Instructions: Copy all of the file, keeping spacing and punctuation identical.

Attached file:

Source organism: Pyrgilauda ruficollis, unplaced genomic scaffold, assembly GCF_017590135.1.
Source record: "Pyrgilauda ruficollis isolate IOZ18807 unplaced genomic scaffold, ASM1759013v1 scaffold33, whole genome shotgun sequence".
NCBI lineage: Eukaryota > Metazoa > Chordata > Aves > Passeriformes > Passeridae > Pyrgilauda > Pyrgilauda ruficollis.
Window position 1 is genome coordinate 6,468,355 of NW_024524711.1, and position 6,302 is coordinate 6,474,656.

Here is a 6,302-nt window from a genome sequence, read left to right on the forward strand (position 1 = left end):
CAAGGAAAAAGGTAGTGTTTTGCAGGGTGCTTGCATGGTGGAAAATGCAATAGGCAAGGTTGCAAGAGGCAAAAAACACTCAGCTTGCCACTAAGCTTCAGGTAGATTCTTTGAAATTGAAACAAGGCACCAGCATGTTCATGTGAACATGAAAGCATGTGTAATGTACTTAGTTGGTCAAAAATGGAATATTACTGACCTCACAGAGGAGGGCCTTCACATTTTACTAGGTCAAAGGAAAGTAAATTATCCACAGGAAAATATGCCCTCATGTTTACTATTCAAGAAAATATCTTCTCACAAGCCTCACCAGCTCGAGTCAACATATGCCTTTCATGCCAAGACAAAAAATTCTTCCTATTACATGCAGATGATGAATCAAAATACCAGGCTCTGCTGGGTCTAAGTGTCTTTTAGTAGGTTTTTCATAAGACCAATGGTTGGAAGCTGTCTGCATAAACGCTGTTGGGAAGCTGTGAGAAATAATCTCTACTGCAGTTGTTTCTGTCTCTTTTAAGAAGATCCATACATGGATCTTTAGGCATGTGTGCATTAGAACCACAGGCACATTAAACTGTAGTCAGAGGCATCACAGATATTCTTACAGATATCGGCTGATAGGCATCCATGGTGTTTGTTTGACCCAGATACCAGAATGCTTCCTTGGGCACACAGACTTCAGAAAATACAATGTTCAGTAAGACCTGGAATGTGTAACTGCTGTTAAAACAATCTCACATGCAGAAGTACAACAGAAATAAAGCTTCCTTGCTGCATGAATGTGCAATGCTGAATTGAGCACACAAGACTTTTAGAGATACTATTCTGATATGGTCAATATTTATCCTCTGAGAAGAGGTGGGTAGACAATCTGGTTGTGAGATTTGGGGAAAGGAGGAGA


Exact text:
Source organism: Pyrgilauda ruficollis, unplaced genomic scaffold, assembly GCF_017590135.1.
Source record: "Pyrgilauda ruficollis isolate IOZ18807 unplaced genomic scaffold, ASM1759013v1 scaffold33, whole genome shotgun sequence".
NCBI lineage: Eukaryota > Metazoa > Chordata > Aves > Passeriformes > Passeridae > Pyrgilauda > Pyrgilauda ruficollis.
Window position 1 is genome coordinate 6,468,355 of NW_024524711.1, and position 6,302 is coordinate 6,474,656.

Here is a 6,302-nt window from a genome sequence, read left to right on the forward strand (position 1 = left end):
CAAGGAAAAAGGTAGTGTTTTGCAGGGTGCTTGCATGGTGGAAAATGCAATAGGCAAGGTTGCAAGAGGCAAAAAACACTCAGCTTGCCACTAAGCTTCAGGTAGATTCTTTGAAATTGAAACAAGGCACCAGCATGTTCATGTGAACATGAAAGCATGTGTAATGTACTTAGTTGGTCAAAAATGGAATATTACTGACCTCACAGAGGAGGGCCTTCACATTTTACTAGGTCAAAGGAAAGTAAATTATCCACAGGAAAATATGCCCTCATGTTTACTATTCAAGAAAATATCTTCTCACAAGCCTCACCAGCTCGAGTCAACATATGCCTTTCATGCCAAGACAAAAAATTCTTCCTATTACATGCAGATGATGAATCAAAATACCAGGCTCTGCTGGGTCTAAGTGTCTTTTAGTAGGTTTTTCATAAGACCAATGGTTGGAAGCTGTCTGCATAAACGCTGTTGGGAAGCTGTGAGAAATAATCTCTACTGCAGTTGTTTCTGTCTCTTTTAAGAAGATCCATACATGGATCTTTAGGCATGTGTGCATTAGAACCACAGGCACATTAAACTGTAGTCAGAGGCATCACAGATATTCTTACAGATATCGGCTGATAGGCATCCATGGTGTTTGTTTGACCCAGATACCAGAATGCTTCCTTGGGCACACAGACTTCAGAAAATACAATGTTCAGTAAGACCTGGAATGTGTAACTGCTGTTAAAACAATCTCACATGCAGAAGTACAACAGAAATAAAGCTTCCTTGCTGCATGAATGTGCAATGCTGAATTGAGCACACAAGACTTTTAGAGATACTATTCTGATATGGTCAATATTTATCCTCTGAGAAGAGGTGGGTAGACAATCTGGTTGTGAGATTTGGGGAAAGGAGGAGA